John Larrysson's Column: The name of Z

The letter Z is unusual because it has three names. It is named Zed, with a short E, in England, Canada, Australia and New Zealand. In America the letter is Zee, with a long E. Brits and Canadians are fond of pointing out that they, unlike the Americans, use the correct name. In Hong Kong the same letter is pronounced Eezed, with both a short E and a long E. The trouble is that all three names were in use in England historically, with Zed being specifically Norman and upper class. There are even some old variants of Zed that are no longer in use. These include Zad, Zard, Izzard, Ezod and Uzzard.

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Hong Kong's Eezed is not wrong and was one of the names for Z used in British English until about 400 years ago. However it can cause confusion today: One day my principal spelled the name of a new student in my class. I wrote down, S E Z E. Then she said, "No her name is spelled S E Z E." It turned out that the girl's name was Sze. To be sure of being understood use Zed or Zee.

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The name of the letter Z is used more than the names of other ordinary letters. It is commonly used as an unknown variable in algebra and the z-axis in geometry. In physics Z can be written instead of the atomic number of an element.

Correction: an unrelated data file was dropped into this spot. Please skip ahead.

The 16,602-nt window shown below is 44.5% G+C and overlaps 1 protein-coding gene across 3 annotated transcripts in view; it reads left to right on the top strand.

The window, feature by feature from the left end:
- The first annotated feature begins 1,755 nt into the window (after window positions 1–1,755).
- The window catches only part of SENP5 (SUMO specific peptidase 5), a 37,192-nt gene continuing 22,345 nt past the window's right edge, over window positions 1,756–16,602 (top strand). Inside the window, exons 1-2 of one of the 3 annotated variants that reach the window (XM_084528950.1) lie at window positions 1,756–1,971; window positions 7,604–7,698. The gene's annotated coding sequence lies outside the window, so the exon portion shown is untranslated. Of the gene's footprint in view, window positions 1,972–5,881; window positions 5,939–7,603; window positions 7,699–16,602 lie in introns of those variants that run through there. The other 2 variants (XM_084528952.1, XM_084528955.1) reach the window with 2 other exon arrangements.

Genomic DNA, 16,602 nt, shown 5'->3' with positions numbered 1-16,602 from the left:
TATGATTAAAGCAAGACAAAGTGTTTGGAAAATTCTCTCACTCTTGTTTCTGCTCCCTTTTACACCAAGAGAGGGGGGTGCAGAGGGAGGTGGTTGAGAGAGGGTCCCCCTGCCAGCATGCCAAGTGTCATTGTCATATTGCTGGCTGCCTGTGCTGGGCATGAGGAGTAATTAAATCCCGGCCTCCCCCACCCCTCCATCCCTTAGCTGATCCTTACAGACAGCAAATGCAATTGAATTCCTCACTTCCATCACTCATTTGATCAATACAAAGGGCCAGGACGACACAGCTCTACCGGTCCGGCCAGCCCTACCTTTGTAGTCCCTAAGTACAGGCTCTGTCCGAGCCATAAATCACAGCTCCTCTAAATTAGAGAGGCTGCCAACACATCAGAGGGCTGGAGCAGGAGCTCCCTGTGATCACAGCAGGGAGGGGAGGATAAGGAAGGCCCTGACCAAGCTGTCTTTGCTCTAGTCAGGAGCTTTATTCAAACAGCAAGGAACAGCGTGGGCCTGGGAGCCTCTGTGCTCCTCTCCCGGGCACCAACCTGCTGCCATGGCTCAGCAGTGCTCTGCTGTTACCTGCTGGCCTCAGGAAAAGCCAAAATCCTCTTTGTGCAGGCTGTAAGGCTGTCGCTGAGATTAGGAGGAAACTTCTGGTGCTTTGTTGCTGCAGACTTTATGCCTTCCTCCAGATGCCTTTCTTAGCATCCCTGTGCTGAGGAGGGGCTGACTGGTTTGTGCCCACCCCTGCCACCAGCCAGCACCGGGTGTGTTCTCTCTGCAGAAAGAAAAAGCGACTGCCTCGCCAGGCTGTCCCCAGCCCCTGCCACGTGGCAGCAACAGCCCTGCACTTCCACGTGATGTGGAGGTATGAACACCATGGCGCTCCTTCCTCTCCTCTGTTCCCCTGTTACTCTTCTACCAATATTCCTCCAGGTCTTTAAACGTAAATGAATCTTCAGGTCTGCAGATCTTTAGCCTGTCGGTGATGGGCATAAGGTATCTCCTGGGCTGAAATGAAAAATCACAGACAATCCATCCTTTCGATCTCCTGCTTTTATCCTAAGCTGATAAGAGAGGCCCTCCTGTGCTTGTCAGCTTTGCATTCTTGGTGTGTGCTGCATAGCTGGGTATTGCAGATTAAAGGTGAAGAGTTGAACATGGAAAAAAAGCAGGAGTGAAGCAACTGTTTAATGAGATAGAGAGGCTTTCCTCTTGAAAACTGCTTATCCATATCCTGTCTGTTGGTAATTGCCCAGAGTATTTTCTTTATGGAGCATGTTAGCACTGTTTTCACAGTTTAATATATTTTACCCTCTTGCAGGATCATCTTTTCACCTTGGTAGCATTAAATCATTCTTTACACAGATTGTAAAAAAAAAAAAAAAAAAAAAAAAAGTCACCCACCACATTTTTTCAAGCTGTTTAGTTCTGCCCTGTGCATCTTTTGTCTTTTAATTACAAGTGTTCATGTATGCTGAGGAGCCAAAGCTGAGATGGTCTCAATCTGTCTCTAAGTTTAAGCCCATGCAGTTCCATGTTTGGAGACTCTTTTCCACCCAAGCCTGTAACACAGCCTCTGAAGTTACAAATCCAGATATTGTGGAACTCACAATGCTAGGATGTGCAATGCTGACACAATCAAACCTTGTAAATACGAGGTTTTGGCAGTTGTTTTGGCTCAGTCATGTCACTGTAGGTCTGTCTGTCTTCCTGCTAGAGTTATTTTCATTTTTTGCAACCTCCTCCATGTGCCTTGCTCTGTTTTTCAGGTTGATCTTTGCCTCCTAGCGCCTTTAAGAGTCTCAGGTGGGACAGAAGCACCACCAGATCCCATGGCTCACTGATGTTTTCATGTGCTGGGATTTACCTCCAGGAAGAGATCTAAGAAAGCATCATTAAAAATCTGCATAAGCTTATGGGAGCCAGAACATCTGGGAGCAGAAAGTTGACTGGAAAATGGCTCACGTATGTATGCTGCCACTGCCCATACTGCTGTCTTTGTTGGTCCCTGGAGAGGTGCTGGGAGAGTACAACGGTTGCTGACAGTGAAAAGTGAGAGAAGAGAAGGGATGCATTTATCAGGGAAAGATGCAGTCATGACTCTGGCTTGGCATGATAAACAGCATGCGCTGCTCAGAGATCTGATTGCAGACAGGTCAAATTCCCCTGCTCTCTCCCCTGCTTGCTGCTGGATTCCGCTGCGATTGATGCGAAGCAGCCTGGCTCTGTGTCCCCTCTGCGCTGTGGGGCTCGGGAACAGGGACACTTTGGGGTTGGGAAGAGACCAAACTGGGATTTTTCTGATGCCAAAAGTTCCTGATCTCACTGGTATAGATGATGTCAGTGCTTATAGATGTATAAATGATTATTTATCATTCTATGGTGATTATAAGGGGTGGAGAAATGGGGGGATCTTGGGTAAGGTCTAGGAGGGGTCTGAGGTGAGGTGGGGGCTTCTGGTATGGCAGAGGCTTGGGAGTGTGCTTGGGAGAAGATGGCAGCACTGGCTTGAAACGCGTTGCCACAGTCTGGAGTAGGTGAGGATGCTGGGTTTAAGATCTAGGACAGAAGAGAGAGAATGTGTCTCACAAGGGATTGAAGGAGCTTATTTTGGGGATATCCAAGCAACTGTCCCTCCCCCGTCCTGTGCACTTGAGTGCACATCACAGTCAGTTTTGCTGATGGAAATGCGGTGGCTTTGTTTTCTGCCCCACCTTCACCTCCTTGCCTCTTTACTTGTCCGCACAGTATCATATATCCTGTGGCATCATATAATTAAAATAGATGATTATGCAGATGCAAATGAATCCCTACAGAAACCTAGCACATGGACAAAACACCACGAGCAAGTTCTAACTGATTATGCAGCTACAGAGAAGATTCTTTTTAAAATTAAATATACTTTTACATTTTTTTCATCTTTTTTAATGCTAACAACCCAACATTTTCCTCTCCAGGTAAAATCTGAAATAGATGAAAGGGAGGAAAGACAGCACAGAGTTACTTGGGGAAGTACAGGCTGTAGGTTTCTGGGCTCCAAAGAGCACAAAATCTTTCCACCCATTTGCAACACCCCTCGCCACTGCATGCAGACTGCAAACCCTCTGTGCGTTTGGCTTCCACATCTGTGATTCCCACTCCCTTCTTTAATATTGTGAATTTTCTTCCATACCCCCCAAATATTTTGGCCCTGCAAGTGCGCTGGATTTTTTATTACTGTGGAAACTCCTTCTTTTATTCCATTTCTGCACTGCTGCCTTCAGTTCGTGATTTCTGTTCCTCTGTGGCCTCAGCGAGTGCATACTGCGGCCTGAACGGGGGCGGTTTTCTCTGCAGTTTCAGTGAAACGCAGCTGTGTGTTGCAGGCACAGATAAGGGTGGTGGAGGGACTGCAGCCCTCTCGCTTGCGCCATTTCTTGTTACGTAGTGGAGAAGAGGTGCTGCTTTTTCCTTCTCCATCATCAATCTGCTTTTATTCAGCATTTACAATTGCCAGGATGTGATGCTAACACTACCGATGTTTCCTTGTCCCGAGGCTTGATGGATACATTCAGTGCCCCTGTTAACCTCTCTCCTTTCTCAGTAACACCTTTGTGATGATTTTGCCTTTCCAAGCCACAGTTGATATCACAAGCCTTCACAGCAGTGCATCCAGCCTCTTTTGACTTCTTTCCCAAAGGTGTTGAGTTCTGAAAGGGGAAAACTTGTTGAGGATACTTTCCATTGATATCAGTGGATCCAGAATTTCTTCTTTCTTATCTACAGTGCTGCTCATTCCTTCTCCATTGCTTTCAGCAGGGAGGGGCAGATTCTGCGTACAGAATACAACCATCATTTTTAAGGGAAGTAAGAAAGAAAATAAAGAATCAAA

Things might be described as having a Z-shape, such as a Z-fold in printed paper. The word ZZZZZZZZZ is used in English language comics to represent the sound of a person snoring (French comics more often use RRRRR or "Rron"). Even the sleeping emoji uses Z in this way. The phrase, to catch some Z's is an idiom (in US English) for going to sleep. Other special Z-shaped words include the Z-bar (a metal bar having a Z-shaped cross-section) and the Z-bend (a series of bends in a road with a Z-shape).

Many children's TV programs, such as Sesame Street, have consistently used the Zee name for Zed. As a result, even in the UK, Zee is on the rise over Zed. However since they are both historically correct, this change should not be a problem.

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Related Article: 

The Spellings of Z

The Last Letter is a Foreigner

by John Larrysson [email protected]

A native English speaker who has been teaching practical English in Hong Kong for over two decades.


NOTE: Starting in 2016, this column has been published once every two weeks, on every other Tuesday.

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